GOP strategist predicts Biden will win nomination, cites fundraising strength

Republican strategist Marissa Martinez predicted Monday that former Vice President Joe BidenJoe BidenBiden looks to shore up lead in S.C. Hillicon Valley: Dems cancel surveillance vote after pushback to amendments | Facebook to ban certain coronavirus ads | Lawmakers grill online ticketing execs | Hacker accessed facial recognition company's database Vulnerable Democrats brace for Sanders atop ticket MORE will win the Democratic nomination, citing his fundraising prowess.

“Biden will take the nomination because he’s the favorite, because he raises high-dollar types of money,” Martinez, a founding partner of Strategic Rush, told Hill.TV.

She said those advantages are likely to overcome his shortcomings in other areas.

“He’s not necessarily really vibing with younger voters,” she said.

Martinez’s comments were in response to a Politico report published over the weekend that found Biden’s online fundraising has slowed down since he first announced his presidential campaign in April.

More than 60 percent of the estimated $13.2 million he has raised online came within the first week of his campaign, according to Politico, citing data from Democratic fundraising platform ActBlue.

Biden, who has maintained his lead as the front-runner, made headlines in April after raising $6.3 million in the first 24 hours after launching his third White House bid.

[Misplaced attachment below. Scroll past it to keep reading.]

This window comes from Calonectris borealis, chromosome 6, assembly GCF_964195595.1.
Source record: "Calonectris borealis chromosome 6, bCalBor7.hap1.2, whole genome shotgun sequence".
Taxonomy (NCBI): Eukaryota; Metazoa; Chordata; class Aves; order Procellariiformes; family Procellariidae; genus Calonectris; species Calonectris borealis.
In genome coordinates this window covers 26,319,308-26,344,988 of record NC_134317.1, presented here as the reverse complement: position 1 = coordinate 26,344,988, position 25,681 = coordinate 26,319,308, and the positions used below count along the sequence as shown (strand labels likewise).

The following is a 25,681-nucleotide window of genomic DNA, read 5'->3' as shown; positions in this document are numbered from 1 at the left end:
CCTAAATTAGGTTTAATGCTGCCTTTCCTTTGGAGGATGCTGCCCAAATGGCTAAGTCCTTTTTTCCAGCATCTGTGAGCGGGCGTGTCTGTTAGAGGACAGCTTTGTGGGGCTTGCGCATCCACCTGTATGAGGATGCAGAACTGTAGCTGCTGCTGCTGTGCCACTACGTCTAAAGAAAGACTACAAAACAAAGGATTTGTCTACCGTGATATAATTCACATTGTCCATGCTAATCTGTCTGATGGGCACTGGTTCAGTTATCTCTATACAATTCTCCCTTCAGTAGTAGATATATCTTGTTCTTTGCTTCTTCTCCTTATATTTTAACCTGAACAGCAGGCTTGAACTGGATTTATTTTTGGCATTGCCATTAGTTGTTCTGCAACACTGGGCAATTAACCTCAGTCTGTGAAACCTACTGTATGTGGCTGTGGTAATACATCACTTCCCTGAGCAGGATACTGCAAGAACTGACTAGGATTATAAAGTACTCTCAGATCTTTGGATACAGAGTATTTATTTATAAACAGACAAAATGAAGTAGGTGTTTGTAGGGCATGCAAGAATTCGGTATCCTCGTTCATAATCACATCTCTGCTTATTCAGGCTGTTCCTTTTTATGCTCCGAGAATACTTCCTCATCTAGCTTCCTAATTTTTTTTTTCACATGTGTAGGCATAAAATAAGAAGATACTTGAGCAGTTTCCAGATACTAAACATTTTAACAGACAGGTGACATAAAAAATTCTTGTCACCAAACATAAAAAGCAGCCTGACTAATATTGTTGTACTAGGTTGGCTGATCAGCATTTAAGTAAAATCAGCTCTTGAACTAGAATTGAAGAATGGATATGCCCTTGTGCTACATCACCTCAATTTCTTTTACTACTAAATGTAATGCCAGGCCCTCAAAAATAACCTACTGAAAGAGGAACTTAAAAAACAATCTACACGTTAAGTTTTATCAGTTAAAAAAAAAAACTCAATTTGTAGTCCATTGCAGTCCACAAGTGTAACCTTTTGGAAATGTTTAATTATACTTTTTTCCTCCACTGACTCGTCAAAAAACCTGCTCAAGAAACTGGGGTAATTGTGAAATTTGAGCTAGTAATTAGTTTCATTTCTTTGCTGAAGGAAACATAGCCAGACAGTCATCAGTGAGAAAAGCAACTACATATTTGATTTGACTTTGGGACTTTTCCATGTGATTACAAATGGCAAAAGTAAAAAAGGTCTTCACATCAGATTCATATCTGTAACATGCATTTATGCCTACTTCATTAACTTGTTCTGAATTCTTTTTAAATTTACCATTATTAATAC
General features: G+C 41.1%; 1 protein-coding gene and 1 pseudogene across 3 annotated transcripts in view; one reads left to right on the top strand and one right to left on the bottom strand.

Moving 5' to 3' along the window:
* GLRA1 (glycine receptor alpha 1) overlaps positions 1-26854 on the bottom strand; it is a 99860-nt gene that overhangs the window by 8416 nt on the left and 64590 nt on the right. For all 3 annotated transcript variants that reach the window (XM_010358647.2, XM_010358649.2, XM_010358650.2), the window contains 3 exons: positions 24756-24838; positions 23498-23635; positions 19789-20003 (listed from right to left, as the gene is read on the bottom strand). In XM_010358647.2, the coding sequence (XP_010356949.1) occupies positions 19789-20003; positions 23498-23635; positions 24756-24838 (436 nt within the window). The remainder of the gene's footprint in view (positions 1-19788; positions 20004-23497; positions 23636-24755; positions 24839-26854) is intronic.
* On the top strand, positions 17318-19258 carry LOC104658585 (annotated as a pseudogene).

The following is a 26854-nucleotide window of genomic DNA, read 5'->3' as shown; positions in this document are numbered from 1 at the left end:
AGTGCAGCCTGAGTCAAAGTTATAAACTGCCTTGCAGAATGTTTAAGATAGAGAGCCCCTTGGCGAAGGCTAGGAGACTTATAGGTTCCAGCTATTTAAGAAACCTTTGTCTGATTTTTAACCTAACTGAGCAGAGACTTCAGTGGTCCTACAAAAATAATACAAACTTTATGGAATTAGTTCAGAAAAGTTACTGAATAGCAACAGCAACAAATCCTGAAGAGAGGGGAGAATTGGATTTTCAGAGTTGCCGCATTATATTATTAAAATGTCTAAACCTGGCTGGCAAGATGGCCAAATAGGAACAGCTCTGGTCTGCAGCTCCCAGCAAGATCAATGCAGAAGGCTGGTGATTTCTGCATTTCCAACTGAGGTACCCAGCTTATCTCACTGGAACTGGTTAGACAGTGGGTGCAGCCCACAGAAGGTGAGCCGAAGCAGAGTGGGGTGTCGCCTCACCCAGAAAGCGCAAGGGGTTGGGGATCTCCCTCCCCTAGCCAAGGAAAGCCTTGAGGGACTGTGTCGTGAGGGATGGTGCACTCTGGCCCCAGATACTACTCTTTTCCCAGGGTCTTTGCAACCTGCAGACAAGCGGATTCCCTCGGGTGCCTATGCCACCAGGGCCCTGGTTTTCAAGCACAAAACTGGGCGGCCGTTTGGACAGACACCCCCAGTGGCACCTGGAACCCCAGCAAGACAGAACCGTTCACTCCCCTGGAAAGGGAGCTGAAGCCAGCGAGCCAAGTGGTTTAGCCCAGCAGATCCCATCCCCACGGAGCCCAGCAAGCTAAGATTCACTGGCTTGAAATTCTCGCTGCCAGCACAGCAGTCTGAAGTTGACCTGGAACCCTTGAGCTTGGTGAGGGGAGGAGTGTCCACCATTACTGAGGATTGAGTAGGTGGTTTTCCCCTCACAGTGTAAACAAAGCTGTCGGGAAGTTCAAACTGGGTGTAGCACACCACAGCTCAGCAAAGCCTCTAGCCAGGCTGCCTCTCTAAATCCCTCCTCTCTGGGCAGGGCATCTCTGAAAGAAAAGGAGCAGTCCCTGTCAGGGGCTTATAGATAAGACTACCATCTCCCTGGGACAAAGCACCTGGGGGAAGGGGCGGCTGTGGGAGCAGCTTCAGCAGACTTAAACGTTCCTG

The massive fundraising haul marked a first in the crowded Democratic field, outpacing a previous record set by former Rep. Beto O’Rourke (D-Texas), who raked in $6.1 million in the first 24 hours after announcing his bid in March.

O'Rourke is now seeking to recapture the momentum from the early days of his campaign.

The former Texas congressman rose to national prominence by nearly unseating Sen. Ted CruzRafael (Ted) Edward CruzSteyer calls for Senate term limits to pass gun control legislation Cruz targets California governor over housing 'prescriptions' This week: House to vote on legislation to make lynching a federal hate crime MORE (R-Texas) in 2018, but he has struggled to translate that same level of voter enthusiasm to his presidential campaign beyond the early success of his launch.

The Houston Chronicle recently joined Democratic calls for O'Rourke to drop out of the 2020 race and run for the Senate instead.

O'Rourke rejected those calls.

"I will not in any scenario run for the United States Senate,” O'Rourke told MSNBC last week.

—Tess Bonn